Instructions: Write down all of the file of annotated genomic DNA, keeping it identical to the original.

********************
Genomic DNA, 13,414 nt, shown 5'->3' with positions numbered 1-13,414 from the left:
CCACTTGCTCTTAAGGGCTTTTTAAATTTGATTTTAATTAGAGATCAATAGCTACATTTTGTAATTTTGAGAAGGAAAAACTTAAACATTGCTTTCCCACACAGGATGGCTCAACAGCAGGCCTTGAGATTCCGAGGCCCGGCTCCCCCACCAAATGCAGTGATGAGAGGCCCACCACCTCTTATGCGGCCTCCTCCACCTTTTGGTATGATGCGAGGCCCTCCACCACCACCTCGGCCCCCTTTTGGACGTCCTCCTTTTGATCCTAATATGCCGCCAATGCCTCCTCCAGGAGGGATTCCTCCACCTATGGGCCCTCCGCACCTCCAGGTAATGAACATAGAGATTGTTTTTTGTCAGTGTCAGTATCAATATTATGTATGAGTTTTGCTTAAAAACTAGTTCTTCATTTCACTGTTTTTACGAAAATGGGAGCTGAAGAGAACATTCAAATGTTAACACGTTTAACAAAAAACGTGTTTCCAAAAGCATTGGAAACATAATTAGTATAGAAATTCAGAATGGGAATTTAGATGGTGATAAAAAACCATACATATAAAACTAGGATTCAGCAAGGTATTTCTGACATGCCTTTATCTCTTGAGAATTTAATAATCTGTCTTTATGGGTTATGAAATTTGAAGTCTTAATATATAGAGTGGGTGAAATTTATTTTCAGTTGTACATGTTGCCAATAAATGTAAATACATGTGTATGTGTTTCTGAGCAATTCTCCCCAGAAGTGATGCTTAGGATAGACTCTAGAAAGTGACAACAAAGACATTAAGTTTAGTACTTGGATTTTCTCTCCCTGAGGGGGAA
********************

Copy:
Genomic DNA, 13,414 nt, shown 5'->3' with positions numbered 1-13,414 from the left:
CCACTTGCTCTTAAGGGCTTTTTAAATTTGATTTTAATTAGAGATCAATAGCTACATTTTGTAATTTTGAGAAGGAAAAACTTAAACATTGCTTTCCCACACAGGATGGCTCAACAGCAGGCCTTGAGATTCCGAGGCCCGGCTCCCCCACCAAATGCAGTGATGAGAGGCCCACCACCTCTTATGCGGCCTCCTCCACCTTTTGGTATGATGCGAGGCCCTCCACCACCACCTCGGCCCCCTTTTGGACGTCCTCCTTTTGATCCTAATATGCCGCCAATGCCTCCTCCAGGAGGGATTCCTCCACCTATGGGCCCTCCGCACCTCCAGGTAATGAACATAGAGATTGTTTTTTGTCAGTGTCAGTATCAATATTATGTATGAGTTTTGCTTAAAAACTAGTTCTTCATTTCACTGTTTTTACGAAAATGGGAGCTGAAGAGAACATTCAAATGTTAACACGTTTAACAAAAAACGTGTTTCCAAAAGCATTGGAAACATAATTAGTATAGAAATTCAGAATGGGAATTTAGATGGTGATAAAAAACCATACATATAAAACTAGGATTCAGCAAGGTATTTCTGACATGCCTTTATCTCTTGAGAATTTAATAATCTGTCTTTATGGGTTATGAAATTTGAAGTCTTAATATATAGAGTGGGTGAAATTTATTTTCAGTTGTACATGTTGCCAATAAATGTAAATACATGTGTATGTGTTTCTGAGCAATTCTCCCCAGAAGTGATGCTTAGGATAGACTCTAGAAAGTGACAACAAAGACATTAAGTTTAGTACTTGGATTTTCTCTCCCTGAGGGGGAA